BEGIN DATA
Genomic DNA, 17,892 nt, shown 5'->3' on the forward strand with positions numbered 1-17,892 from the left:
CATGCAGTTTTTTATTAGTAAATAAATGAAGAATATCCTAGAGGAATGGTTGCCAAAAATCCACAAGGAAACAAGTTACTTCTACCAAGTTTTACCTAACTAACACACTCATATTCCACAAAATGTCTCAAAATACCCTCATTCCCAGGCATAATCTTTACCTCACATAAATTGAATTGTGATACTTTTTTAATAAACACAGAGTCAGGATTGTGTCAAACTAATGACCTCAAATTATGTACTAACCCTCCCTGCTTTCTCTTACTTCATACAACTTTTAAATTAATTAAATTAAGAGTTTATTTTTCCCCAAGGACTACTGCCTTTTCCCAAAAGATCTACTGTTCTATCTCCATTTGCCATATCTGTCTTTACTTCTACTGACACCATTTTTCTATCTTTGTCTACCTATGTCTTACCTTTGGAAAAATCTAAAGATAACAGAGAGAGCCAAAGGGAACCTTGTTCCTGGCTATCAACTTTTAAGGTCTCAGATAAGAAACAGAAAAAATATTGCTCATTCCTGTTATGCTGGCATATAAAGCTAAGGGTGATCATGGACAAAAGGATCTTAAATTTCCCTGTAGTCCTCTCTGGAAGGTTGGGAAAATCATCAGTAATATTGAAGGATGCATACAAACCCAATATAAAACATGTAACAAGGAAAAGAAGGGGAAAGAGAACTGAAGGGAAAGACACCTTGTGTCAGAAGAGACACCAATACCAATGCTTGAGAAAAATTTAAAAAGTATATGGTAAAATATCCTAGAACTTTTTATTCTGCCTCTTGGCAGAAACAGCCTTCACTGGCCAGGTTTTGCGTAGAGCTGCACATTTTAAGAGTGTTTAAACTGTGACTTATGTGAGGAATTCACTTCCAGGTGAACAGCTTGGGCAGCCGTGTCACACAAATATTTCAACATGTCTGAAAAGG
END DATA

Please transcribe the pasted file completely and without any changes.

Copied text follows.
Genomic DNA, 17,892 nt, shown 5'->3' on the forward strand with positions numbered 1-17,892 from the left:
CATGCAGTTTTTTATTAGTAAATAAATGAAGAATATCCTAGAGGAATGGTTGCCAAAAATCCACAAGGAAACAAGTTACTTCTACCAAGTTTTACCTAACTAACACACTCATATTCCACAAAATGTCTCAAAATACCCTCATTCCCAGGCATAATCTTTACCTCACATAAATTGAATTGTGATACTTTTTTAATAAACACAGAGTCAGGATTGTGTCAAACTAATGACCTCAAATTATGTACTAACCCTCCCTGCTTTCTCTTACTTCATACAACTTTTAAATTAATTAAATTAAGAGTTTATTTTTCCCCAAGGACTACTGCCTTTTCCCAAAAGATCTACTGTTCTATCTCCATTTGCCATATCTGTCTTTACTTCTACTGACACCATTTTTCTATCTTTGTCTACCTATGTCTTACCTTTGGAAAAATCTAAAGATAACAGAGAGAGCCAAAGGGAACCTTGTTCCTGGCTATCAACTTTTAAGGTCTCAGATAAGAAACAGAAAAAATATTGCTCATTCCTGTTATGCTGGCATATAAAGCTAAGGGTGATCATGGACAAAAGGATCTTAAATTTCCCTGTAGTCCTCTCTGGAAGGTTGGGAAAATCATCAGTAATATTGAAGGATGCATACAAACCCAATATAAAACATGTAACAAGGAAAAGAAGGGGAAAGAGAACTGAAGGGAAAGACACCTTGTGTCAGAAGAGACACCAATACCAATGCTTGAGAAAAATTTAAAAAGTATATGGTAAAATATCCTAGAACTTTTTATTCTGCCTCTTGGCAGAAACAGCCTTCACTGGCCAGGTTTTGCGTAGAGCTGCACATTTTAAGAGTGTTTAAACTGTGACTTATGTGAGGAATTCACTTCCAGGTGAACAGCTTGGGCAGCCGTGTCACACAAATATTTCAACATGTCTGAAAAGG